|Training & Development, Jan
1994 v48 n1 p60(3)
The downside of
diversity. Victor C.
Abstract: Diversity training can be most effective
if the approach taken is one that is realistic, cautious and
long-term-oriented. First, trainers should treat diversity
training as a business issue and not a psychological and
anthropological concern. Trainers should keep in mind that
diversity is pursued in organizations solely for the purpose
of removing barriers to production and creativity with the
ultimate aim of increasing profits. Another rule is to conduct
diversity training with utmost cautiousness. This will help
them address the confusion, disorder, approval, trepidation,
reverence, bewilderment and hostility that may all serve to
challenge diversity training. Lastly, trainers should set only
those objectives that are specific and measurable, and those
goals that are long-term. Attitudes can be modified more
easily if the change happens over time as compared to a sudden
Full Text: COPYRIGHT American Society for Training
and Development Inc. 1994
DIVERSITY TRAINING CAN SPARK NEW WAYS OF THINKING AND
WORKING. IT CAN ALSO CAUSE CONFUSION, DISORDER, AND HOSTILITY.
THE KEY TO MAKING IT WORK IS A CAUTIOUS, REALISTIC APPROACH
THAT AIMS FOR LONG-TERM RESULTS.
Could something as beneficial and appealing as diversity
awareness also have a dubious and nonaffirming influence?
Efforts to manage and value diversity are near the top of all
politically correct agendas. Pundits support them; magazines
and trade journals accept, sanction, and recommend them.
Everyone, it seems, embraces diversity training.
And why not? Managing diversity is a desirable and
profitable aim. If we don't do it, we are avoiding very
obvious shifts in the population and hence, the workforce. If
we ignore demographic realities, the complex systems that make
up the organization will certainly suffer. Either tangibly or
intangibly, they will weaken and begin to decline.
But diversity, as an agenda
topic and lesson plan, is like a new drug. Its capabilities
and benefits are highly touted, but its inescapable side
effects are hidden in the small print of a cumbersome text--if
they are known at all. Most of them can be avoided. Most of
them will be avoided--when more diversity trainers themselves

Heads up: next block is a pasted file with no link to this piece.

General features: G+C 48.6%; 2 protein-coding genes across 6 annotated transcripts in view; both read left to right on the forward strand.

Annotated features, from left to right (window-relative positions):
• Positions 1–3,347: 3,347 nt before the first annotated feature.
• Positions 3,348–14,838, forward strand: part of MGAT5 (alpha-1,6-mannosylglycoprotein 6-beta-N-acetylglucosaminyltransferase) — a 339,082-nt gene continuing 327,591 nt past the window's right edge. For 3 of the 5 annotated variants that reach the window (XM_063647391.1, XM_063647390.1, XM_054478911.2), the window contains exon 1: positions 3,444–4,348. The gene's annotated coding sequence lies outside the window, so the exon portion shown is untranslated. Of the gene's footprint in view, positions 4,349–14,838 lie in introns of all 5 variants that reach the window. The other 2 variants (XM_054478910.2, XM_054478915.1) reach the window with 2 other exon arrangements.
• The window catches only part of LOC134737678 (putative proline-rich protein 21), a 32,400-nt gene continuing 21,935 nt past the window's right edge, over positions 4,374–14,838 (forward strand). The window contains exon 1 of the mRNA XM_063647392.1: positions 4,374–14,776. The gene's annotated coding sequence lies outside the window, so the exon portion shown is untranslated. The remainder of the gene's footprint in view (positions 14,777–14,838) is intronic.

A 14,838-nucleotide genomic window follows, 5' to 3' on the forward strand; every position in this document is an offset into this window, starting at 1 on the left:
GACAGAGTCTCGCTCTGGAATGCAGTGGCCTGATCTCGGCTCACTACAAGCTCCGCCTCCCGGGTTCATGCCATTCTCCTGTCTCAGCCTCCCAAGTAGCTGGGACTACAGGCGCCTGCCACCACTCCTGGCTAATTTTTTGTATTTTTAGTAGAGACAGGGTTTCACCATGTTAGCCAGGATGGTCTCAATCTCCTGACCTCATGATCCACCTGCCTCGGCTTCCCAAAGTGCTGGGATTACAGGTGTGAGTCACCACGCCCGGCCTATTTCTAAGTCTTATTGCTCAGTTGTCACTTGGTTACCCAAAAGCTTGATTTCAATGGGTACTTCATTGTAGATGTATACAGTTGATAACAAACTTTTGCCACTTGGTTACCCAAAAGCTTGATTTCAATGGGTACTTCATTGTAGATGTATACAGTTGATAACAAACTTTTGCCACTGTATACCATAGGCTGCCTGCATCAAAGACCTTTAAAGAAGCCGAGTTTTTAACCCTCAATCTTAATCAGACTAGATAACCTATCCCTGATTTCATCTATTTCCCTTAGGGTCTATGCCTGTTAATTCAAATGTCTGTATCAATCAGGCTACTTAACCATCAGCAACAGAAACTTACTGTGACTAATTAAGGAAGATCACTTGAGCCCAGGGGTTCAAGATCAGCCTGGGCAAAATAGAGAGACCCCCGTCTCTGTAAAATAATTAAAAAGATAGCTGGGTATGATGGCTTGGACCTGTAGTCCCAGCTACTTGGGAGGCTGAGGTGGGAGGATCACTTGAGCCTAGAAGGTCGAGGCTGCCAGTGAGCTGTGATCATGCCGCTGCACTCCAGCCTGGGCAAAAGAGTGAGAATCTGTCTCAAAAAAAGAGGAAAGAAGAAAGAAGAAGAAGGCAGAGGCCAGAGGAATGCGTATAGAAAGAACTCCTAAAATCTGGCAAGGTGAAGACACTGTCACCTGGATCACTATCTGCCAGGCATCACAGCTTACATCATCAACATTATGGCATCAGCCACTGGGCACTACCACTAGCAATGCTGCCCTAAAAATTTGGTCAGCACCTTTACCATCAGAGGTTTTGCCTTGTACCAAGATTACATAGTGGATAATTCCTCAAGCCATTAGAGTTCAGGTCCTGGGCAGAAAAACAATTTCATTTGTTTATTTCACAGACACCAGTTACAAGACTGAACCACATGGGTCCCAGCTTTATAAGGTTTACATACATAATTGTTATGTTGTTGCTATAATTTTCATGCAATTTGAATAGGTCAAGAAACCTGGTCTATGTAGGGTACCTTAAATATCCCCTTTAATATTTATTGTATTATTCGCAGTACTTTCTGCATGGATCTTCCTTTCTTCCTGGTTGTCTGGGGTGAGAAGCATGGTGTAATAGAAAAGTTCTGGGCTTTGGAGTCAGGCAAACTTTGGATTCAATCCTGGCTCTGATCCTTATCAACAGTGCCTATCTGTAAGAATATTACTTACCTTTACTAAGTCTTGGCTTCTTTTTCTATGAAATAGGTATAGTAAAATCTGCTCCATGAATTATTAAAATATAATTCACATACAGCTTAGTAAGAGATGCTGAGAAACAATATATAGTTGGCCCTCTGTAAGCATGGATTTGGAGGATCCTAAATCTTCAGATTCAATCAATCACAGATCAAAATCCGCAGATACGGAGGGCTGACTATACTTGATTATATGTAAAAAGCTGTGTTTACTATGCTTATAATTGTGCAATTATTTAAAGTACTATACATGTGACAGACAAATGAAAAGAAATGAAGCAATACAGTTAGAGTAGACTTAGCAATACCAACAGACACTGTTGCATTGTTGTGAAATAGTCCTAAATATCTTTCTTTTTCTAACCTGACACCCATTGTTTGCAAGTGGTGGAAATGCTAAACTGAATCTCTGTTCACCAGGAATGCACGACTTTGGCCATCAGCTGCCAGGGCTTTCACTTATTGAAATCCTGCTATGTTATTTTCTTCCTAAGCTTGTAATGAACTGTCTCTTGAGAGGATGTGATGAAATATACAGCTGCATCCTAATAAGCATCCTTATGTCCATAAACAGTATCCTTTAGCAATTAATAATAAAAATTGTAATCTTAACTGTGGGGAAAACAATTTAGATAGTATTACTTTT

develop a little more sensitivity and awareness.
How to do diversity
Beginning a program of diversity training is not really
that difficult a task. A rapidly growing industry of
consultants brings us expertise in the field, and diversity
has become a "hot" topic in our ever-present desire to probe
the psyche of the corporate culture. Thanks to both of those
developments, plenty of books are available to provide a solid
background for understanding diversity. In addition, major
business periodicals and trade journals are replete with
advice. And training videos, workbooks, and seminars are
plentiful. A human resource department that plans to implement
diversity training can do so either by calling a consultant,
by hiring an internal HR person with diversity-training
experience, or by contracting for train-the-trainer
instruction in diversity management and awareness.
No matter which route a company chooses, the general
approach to a corporate diversity program is practically
universal. The core of most diversity efforts revolves around
a few solid guidelines.
First and foremost, top management expresses a commitment
to diversity. It may take the form of a "white paper"
(espousing not only the profit incentive for managing
diversity, but also the virtuous and desirable behavior
inherent in valuing diversity). Top-management commitment can
manifest itself in a high degree of visibility at
awareness-training sessions. Or it could show up as a mandate
from the top--cascaded down through the ranks--that says the
commitment is necessary, that it must be genuine, and that
management must follow up on it. Next, if you haven't taken a
hard look at the company culture lately, management should
determine the extent and kind of diversity training that is
needed. You can do this by conducting surveys or using focus
Top managers tend to be wary of employee surveys and focus
groups; by asking about existing problems, management implies
that it intends to correct them. An old adage says that a good
trial lawyer never asks a hostile witness a question that he